- The revolutionled to search for markets for European manufactured goods in Africa resulting in scramble for and partition.
- The need for raw materials. The machines invented processed goods faster than use of hand. The Europeans came to Africa in search of raw materials like cotton, palm oil, copper and iron ore.
- Cheap labour was also readily available in Africa after the abolition of slave trade.
- There was desire by the entrepreneurs to invest excess capital gained from accumulation of profits from industrial investment. Africa provided an avenue for investment.
- Industrial revolution led to improved transport system, which was necessary for effective colonization.
b) Explain the results of the Chimurenga war. ( 12 marks)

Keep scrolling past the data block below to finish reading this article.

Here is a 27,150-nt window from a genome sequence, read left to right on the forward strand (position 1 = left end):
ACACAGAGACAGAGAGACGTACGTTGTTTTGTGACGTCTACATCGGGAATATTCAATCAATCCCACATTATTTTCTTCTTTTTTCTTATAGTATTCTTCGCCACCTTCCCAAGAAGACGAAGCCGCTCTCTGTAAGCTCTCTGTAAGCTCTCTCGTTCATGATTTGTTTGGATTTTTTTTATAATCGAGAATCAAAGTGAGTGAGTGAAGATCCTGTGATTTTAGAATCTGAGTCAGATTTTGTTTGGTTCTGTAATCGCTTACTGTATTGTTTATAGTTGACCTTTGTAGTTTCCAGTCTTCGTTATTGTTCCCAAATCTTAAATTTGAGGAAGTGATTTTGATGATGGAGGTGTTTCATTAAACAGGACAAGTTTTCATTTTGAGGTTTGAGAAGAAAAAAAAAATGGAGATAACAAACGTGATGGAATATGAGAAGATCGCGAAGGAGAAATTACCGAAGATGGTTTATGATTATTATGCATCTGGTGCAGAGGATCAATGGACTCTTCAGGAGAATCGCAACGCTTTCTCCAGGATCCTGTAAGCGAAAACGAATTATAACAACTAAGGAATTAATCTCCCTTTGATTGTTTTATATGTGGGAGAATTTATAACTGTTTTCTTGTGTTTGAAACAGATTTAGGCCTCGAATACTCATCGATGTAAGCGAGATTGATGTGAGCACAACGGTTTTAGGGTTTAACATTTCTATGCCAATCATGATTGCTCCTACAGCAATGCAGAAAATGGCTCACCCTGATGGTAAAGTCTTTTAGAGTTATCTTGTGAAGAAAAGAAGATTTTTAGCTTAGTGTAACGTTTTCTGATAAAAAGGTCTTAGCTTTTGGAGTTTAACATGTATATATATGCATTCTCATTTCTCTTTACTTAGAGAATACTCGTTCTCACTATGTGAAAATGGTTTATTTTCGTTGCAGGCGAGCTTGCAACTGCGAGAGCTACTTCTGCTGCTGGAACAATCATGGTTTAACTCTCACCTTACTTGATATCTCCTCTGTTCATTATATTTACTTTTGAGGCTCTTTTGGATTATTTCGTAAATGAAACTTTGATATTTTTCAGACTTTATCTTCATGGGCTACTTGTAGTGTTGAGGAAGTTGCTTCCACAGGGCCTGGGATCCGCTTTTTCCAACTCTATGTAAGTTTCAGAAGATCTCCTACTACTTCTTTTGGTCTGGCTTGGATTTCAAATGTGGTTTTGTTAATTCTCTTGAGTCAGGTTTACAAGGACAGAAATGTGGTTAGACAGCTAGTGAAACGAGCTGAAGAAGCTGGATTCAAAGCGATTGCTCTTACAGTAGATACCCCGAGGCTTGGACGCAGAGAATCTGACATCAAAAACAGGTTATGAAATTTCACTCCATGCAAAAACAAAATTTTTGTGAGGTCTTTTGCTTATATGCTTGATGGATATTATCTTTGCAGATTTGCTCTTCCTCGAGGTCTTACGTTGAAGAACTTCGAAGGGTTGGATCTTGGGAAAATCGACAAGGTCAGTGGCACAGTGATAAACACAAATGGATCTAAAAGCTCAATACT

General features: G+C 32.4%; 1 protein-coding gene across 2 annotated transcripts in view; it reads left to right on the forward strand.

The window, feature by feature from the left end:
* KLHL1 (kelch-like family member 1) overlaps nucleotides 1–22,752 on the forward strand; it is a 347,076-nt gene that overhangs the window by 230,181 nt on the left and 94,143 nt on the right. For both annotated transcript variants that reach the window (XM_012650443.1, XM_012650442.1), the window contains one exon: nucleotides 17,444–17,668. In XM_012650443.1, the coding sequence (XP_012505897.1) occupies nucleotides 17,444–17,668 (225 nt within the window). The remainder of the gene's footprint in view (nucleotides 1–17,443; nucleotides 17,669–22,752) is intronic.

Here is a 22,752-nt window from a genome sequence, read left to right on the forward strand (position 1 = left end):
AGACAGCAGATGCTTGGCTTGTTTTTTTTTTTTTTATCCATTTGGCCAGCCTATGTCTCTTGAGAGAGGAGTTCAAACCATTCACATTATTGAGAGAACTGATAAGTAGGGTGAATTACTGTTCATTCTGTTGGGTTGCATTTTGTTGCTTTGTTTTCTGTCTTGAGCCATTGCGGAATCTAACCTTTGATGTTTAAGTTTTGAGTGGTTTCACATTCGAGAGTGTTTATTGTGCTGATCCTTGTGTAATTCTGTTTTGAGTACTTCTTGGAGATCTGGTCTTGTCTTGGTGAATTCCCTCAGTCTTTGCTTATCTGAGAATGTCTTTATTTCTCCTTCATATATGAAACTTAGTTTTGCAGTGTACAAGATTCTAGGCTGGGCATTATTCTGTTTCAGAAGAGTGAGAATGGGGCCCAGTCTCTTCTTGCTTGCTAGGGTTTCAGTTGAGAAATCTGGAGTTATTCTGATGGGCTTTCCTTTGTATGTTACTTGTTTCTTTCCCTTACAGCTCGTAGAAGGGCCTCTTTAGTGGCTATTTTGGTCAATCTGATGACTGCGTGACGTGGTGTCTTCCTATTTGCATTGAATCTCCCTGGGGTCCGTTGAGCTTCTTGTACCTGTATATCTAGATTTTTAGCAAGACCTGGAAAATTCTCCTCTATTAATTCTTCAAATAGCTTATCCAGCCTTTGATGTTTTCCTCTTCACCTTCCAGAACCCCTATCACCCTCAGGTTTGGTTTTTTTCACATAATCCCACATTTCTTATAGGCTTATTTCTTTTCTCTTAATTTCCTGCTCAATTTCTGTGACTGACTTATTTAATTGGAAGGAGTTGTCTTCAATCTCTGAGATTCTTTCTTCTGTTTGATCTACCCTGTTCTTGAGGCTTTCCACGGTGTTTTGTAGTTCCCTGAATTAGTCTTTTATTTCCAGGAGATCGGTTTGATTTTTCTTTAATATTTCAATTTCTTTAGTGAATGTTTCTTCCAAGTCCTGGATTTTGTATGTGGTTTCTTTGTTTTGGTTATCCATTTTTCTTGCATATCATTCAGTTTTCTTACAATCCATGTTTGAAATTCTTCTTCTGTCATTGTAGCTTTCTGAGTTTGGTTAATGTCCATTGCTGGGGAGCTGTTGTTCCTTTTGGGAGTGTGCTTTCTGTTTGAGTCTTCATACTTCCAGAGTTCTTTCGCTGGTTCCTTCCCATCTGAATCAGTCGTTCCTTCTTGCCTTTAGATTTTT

- The Africans lost their independence as the British established their authority over them.
- There was an enormous loss of life and property.
- The African land was alienated and they confined to reserves
- Africans in reserves were be subjected to forced labour.
- The war led to rapid spread of Christianity as the local people lost faith in their religion.
- The Ndebele indunas gained recognition as headmen.
- The Africans were exposed to severe famine, as the war hindered farming.
- The colonial office in London lost confidence in company rule due to its poor administration.
- a) State three qualifications for assimilation. (3mks)
- Learn the French language.
- Practice the French legal system.
- Apply the French civil and political system.
- Convert to Christianity and learn French mannerism including eating and dressing habits.
b) Discuss the reasons for the defeat of Samouri Toure. (12mks)
- Since his army and community were constantly on the move, they could not engage in any gainful economic activity to replenish their supplies.
- The abandoning of the rich Bure Gold reserves as Samori retreated meant he had lost an important source of revenue that was initially used to sustain the army.